Featuring Dr. Matthias Kretzler; Warner-Lambert/Parke-Davis Professor of Medicine, Professor of Internal Medicine and Research Professor, Computation Medicine and Bioinformatics

Chronic kidney disease (CKD), the progressive decline in kidney function, affects nearly 30 million Americans, with millions of others at increased risk [1]. Diabetes is currently the leading cause of kidney disease, with more than 29 million people in the United States living with diabetes (an estimated 8.1 million undiagnosed) [2]. Current treatments for CKD are lacking, something Dr. Matthias Kretzler seeks to change.

“We have not seen new therapeutic strategies successfully implemented in close to two decades,” Kretzler explained. “We have to change that and we are very much underway.”

Dr. Kretzler’s research focuses on identifying the mechanisms which cause kidneys to fail across a variety of scenarios. Using kidney biopsy tissues, kidney tissue gene expression networks can be performed to link molecular functional status to disease manifestation overtime. Using Kretzler’s studies, Eli Lilly has launched a successful clinical trial repurposing baricitinib, an inhibitor of the Janus kinase-Signal Transducer and Activator of Transcription (JAK-STAT) pathway. This drug has shown efficacy in treatment of chronic inflammatory diseases such as rheumatoid arthritis by selectively inhibiting JAK1 and JAK2, blocking activation of an inflammatory cascade. Individuals with early and late-stage diabetic kidney disease (DKD) have increased activation and expression of JAK-STAT, which furthers DKD progression, making baricitinib an excellent candidate for experimental trial. The results of the clinical trial were recently published in Nephrology Dialysis Transplantation; investigators found that treatment with baricitinib significantly reduced albuminuria—a clinical biomarker of DKD progression. Although future research is required, these results show clear progress.

Dr. Kretzler said he and his team are also pursuing a variety of additional novel therapeutic targets, together with the Life Sciences Institute and AstraZeneca, as well as a precision medicine clinical trial to observe the natural progression of kidney disease.

Dr. Kretzler first established cohort studies on kidney disease out of Munich, Germany. Since coming to Michigan 12 years ago, he notes that the opportunity for multidisciplinary research is particularly fascinating.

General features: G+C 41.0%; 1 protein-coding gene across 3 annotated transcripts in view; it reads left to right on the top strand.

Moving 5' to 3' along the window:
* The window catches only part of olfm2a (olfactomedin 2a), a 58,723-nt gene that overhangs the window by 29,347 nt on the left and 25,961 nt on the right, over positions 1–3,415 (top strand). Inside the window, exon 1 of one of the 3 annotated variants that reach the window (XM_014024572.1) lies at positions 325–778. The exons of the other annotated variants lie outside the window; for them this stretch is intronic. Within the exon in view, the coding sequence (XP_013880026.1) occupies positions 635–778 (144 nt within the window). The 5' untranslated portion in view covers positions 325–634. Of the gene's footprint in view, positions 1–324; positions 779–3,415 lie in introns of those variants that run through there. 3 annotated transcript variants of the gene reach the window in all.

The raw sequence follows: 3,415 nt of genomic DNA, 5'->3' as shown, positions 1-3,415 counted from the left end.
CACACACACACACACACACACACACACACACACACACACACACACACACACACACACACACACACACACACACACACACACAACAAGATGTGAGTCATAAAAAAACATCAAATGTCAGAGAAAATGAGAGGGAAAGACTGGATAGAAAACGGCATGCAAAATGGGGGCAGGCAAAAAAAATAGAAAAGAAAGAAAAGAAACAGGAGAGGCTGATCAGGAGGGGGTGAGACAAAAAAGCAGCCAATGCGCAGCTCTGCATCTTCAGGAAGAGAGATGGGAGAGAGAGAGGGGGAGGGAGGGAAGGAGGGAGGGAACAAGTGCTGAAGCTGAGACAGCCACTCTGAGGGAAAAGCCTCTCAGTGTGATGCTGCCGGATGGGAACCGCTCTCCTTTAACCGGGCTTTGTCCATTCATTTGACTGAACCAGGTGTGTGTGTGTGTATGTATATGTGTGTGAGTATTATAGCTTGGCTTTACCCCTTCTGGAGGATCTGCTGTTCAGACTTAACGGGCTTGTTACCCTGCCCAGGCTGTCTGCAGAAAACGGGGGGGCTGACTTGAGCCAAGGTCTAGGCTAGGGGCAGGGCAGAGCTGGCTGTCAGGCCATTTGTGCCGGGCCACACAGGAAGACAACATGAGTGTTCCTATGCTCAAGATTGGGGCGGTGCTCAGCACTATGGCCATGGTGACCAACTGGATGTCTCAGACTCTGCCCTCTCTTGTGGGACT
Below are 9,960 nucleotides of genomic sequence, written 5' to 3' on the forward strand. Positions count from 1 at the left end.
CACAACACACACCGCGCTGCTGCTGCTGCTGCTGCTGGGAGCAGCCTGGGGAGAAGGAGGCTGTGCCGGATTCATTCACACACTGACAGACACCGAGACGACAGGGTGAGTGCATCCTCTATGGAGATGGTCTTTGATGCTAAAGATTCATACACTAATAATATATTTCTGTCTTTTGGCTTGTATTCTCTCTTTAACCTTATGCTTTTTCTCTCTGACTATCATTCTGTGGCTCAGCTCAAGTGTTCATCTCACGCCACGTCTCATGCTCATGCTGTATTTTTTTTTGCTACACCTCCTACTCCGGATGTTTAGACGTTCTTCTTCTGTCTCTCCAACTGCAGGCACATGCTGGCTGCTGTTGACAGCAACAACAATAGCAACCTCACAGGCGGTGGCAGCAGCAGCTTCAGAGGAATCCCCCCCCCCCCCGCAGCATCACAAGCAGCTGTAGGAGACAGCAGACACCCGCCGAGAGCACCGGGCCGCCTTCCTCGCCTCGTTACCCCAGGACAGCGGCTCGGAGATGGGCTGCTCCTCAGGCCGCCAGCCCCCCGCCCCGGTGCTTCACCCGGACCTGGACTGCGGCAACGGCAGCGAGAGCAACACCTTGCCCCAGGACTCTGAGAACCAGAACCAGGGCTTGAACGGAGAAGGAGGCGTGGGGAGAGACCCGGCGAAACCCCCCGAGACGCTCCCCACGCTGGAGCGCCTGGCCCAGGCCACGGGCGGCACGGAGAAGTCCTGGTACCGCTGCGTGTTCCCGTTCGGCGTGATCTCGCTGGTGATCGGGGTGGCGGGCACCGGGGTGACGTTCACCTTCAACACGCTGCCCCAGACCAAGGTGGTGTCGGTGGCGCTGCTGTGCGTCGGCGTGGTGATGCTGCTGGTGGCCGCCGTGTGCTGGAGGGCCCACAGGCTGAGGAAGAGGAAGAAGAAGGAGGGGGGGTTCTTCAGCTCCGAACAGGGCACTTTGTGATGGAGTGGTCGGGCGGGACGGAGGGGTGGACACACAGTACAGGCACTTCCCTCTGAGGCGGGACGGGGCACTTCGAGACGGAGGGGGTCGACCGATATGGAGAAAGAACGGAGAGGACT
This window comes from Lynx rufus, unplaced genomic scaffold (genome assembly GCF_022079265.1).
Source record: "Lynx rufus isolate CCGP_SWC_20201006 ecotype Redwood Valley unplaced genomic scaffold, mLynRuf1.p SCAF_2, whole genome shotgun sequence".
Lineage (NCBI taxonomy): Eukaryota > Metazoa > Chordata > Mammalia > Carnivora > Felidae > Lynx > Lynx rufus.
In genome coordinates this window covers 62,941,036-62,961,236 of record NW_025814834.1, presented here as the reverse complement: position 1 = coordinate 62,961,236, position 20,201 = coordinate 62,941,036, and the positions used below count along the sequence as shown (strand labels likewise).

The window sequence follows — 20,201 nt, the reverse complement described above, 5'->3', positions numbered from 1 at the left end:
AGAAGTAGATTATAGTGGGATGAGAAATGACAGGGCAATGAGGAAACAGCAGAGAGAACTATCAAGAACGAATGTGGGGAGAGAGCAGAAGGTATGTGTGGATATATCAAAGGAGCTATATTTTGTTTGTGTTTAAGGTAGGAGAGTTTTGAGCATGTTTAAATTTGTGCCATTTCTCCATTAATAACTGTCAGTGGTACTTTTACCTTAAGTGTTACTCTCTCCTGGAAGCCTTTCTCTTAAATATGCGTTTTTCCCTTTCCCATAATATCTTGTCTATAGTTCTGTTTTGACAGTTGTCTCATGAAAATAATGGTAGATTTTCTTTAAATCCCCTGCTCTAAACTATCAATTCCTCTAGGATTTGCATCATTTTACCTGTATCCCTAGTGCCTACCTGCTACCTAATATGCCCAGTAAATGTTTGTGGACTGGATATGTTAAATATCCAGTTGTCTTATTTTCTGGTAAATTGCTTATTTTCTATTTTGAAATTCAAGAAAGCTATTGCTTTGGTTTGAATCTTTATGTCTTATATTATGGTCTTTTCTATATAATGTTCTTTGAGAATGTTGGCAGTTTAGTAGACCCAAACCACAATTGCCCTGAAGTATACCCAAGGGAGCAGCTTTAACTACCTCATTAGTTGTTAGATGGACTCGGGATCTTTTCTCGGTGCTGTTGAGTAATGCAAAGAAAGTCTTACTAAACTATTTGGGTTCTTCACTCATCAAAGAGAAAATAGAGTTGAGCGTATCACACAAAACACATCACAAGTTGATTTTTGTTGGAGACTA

“One of the strengths in Michigan is that we have so many different people who have deep knowledge in these specific areas, but are also very interested to work in a comprehensive research network,” he said.

Kretzler credited critical partnerships within the Medical School with Rheumatology, Cardiology, Pathology and Nephropathology, Ophthalmology, and Neurology. He has also worked closely with the Biomedical Research Core Facilities’ DNA Sequencing Core and Bioinformatics Core.

“Bob Lyons has been instrumental for us to generate the molecular information and genetic information from our cohorts,” Kretzler stated. This data is now widely available across the globe with his research network, thanks to assistance from the Bioinformatics Core in creation of several data-sharing platforms. The most prominent platform, Nephroseq, allows the renal research community to access datasets in a way that all scientists can understand, not just bioinformaticians. Kretzler’s team has also been working with the Transgenic Animal Model Core to research causality in mouse models.

Dr. Kretzler is very thankful for his patients here at Michigan Medicine. He states that an estimated 75 percent of his patients are engaged in their research studies, working with his team closely to “really push the boundaries for how to impact their disease more effectively.” With Dr. Kretzler and so many other researchers, at the University and abroad, studying this widespread disease, we will hopefully see the arrival of new treatments in the near future.

[1] About Chronic Kidney Disease. National Kidney Foundation website. https://www.kidney.org/atoz/content/about-chronic-kidney-disease. February 15, 2017. Accessed October 11, 2018.
[2] Diabetes and Chronic Kidney Disease. National Kidney Foundation website. https://www.kidney.org/news/newsroom/factsheets/Diabetes-And-CKD. Janurary 2016. Accessed October 11, 2018.
[3] Tuttle KR, Brosius III FC, Adler SG, Kretzler M, et al. JAK1/JAK2 inhibition by baricitinib in diabetic kidney disease: results from a Phase 2 randomized controlled clinical trial. Nephrol Dial Transplant. 2018; 1-10. https://doi.org/10.1093/ndt/gfx377.